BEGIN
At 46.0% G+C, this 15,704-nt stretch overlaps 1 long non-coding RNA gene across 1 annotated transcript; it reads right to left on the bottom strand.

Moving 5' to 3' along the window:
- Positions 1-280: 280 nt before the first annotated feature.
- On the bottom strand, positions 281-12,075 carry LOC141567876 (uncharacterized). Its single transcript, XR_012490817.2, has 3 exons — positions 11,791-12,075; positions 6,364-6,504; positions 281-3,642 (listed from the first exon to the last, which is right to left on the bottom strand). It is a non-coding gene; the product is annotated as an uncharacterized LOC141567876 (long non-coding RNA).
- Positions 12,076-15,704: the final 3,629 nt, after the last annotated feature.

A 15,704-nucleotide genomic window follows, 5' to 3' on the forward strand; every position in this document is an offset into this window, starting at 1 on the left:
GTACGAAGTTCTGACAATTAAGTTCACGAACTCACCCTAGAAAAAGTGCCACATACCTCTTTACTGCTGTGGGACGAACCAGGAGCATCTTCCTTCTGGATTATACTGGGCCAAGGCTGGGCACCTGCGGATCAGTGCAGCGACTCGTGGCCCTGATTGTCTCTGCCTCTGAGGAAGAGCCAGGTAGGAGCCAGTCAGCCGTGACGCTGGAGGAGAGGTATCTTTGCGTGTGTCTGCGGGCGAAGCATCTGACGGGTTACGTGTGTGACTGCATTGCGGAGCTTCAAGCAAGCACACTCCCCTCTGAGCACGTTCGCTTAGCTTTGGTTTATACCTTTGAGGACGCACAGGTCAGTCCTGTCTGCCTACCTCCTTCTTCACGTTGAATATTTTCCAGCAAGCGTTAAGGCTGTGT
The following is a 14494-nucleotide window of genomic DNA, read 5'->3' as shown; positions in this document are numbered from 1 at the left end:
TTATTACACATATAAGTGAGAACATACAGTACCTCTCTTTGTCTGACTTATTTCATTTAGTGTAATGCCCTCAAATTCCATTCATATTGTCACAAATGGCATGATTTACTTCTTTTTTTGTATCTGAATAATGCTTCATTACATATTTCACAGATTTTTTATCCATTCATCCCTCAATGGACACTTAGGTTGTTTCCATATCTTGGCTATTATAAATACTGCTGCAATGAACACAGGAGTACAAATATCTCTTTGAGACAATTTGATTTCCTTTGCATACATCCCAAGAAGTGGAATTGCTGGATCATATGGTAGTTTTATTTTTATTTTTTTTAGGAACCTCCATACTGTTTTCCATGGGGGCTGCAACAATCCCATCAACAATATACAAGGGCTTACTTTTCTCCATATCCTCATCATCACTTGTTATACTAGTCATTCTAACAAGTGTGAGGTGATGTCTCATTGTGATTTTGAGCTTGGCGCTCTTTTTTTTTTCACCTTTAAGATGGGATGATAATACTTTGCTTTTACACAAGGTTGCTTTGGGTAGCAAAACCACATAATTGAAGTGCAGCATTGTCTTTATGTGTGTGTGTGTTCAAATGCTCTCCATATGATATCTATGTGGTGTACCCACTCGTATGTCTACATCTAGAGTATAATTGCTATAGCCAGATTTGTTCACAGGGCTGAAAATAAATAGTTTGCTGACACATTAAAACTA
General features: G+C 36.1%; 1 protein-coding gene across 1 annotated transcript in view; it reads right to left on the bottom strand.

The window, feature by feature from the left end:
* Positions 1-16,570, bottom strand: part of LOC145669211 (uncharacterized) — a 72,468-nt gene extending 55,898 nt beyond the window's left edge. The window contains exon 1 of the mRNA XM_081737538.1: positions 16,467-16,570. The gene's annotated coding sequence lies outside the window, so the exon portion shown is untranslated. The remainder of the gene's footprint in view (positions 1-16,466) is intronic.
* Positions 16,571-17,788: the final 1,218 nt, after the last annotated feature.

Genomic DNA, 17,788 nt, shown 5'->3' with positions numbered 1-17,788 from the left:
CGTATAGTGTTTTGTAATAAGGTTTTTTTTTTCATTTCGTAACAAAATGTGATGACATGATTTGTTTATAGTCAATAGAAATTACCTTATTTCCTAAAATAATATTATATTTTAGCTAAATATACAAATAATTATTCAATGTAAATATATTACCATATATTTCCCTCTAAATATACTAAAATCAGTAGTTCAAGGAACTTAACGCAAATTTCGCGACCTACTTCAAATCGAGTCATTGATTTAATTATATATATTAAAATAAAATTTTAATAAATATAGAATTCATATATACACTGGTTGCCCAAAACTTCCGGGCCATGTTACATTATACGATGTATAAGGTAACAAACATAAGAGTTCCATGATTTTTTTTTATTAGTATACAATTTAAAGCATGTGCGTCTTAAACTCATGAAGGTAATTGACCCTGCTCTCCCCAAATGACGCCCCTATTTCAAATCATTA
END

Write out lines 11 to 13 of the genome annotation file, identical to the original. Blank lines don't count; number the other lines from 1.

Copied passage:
The window, feature by feature from the left end:
* Positions 1-16,570, bottom strand: part of LOC145669211 (uncharacterized) — a 72,468-nt gene extending 55,898 nt beyond the window's left edge. The window contains exon 1 of the mRNA XM_081737538.1: positions 16,467-16,570. The gene's annotated coding sequence lies outside the window, so the exon portion shown is untranslated. The remainder of the gene's footprint in view (positions 1-16,466) is intronic.
* Positions 16,571-17,788: the final 1,218 nt, after the last annotated feature.